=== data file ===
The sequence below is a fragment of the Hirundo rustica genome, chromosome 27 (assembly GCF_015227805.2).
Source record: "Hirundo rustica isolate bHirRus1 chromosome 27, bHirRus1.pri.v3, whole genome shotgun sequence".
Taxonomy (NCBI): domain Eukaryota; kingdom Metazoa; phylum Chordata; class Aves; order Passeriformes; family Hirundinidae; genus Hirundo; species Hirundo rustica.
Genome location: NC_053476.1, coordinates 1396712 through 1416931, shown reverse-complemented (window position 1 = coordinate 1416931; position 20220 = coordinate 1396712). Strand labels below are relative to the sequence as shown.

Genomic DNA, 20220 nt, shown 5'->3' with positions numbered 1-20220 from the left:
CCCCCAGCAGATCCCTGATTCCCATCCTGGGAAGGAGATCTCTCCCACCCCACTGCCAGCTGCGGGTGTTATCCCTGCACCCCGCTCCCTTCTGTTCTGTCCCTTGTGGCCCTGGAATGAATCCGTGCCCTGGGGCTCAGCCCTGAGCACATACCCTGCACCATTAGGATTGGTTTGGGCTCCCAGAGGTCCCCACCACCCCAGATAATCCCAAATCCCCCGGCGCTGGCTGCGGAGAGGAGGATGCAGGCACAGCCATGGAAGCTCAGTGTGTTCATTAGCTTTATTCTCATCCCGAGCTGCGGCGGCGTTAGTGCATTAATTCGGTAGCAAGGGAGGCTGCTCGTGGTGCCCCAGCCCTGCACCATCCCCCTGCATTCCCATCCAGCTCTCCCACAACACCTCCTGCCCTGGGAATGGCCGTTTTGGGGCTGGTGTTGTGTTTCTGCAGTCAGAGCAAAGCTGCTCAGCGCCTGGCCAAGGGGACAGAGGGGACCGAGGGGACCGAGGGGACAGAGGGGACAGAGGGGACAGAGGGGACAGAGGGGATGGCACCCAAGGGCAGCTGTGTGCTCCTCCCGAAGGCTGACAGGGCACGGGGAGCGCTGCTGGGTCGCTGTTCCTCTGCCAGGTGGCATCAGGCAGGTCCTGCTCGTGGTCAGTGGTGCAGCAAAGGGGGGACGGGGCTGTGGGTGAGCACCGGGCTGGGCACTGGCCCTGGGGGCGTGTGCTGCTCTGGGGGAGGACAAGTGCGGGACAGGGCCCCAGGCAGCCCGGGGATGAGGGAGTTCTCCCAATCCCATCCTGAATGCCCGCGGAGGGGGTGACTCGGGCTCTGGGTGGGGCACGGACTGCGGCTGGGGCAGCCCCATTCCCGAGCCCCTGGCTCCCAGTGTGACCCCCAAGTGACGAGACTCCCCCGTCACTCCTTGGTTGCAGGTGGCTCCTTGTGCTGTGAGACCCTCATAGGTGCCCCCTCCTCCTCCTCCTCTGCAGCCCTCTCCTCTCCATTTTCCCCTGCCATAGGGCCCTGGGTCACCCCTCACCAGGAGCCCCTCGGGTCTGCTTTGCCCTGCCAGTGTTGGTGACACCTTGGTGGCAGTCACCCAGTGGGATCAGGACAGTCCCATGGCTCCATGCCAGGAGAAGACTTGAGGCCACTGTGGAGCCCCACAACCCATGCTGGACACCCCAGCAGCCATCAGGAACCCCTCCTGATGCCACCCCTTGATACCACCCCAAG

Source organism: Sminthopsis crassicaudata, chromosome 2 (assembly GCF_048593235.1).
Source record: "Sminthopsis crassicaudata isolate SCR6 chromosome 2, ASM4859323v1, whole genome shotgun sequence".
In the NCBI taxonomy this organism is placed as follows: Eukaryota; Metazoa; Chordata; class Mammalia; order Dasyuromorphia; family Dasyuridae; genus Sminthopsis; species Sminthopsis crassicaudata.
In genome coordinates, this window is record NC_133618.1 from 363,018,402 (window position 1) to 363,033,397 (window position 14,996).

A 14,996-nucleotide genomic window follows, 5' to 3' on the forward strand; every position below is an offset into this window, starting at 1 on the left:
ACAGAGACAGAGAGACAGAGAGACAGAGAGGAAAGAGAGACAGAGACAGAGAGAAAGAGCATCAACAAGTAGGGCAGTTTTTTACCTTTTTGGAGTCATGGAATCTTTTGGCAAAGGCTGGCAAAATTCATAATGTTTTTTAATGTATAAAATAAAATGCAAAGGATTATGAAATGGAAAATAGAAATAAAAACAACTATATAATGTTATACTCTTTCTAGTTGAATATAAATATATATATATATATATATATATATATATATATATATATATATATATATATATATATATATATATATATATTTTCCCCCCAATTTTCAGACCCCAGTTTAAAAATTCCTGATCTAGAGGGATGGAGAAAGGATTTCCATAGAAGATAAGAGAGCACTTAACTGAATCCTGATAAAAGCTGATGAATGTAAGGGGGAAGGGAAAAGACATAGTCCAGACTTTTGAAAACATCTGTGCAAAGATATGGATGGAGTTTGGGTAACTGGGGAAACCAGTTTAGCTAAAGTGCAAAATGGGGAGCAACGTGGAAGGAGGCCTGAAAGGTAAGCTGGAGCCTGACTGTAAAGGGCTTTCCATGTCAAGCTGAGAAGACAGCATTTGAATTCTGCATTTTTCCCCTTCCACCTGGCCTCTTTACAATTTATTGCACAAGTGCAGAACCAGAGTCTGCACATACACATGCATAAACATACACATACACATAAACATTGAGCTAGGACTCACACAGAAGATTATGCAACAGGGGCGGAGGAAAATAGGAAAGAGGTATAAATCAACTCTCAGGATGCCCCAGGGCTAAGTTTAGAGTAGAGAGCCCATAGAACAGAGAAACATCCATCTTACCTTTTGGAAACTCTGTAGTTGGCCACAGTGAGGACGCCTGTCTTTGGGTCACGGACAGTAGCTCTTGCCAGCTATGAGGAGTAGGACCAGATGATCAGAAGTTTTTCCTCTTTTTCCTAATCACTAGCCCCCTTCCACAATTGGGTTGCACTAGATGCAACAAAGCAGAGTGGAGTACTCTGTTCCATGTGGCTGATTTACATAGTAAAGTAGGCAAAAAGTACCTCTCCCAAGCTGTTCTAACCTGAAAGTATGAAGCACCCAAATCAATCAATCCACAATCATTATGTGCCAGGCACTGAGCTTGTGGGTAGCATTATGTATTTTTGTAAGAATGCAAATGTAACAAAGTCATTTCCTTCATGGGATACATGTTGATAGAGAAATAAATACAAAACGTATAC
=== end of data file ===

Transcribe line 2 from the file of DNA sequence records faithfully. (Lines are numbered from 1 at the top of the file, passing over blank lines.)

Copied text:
Source record: "Hirundo rustica isolate bHirRus1 chromosome 27, bHirRus1.pri.v3, whole genome shotgun sequence".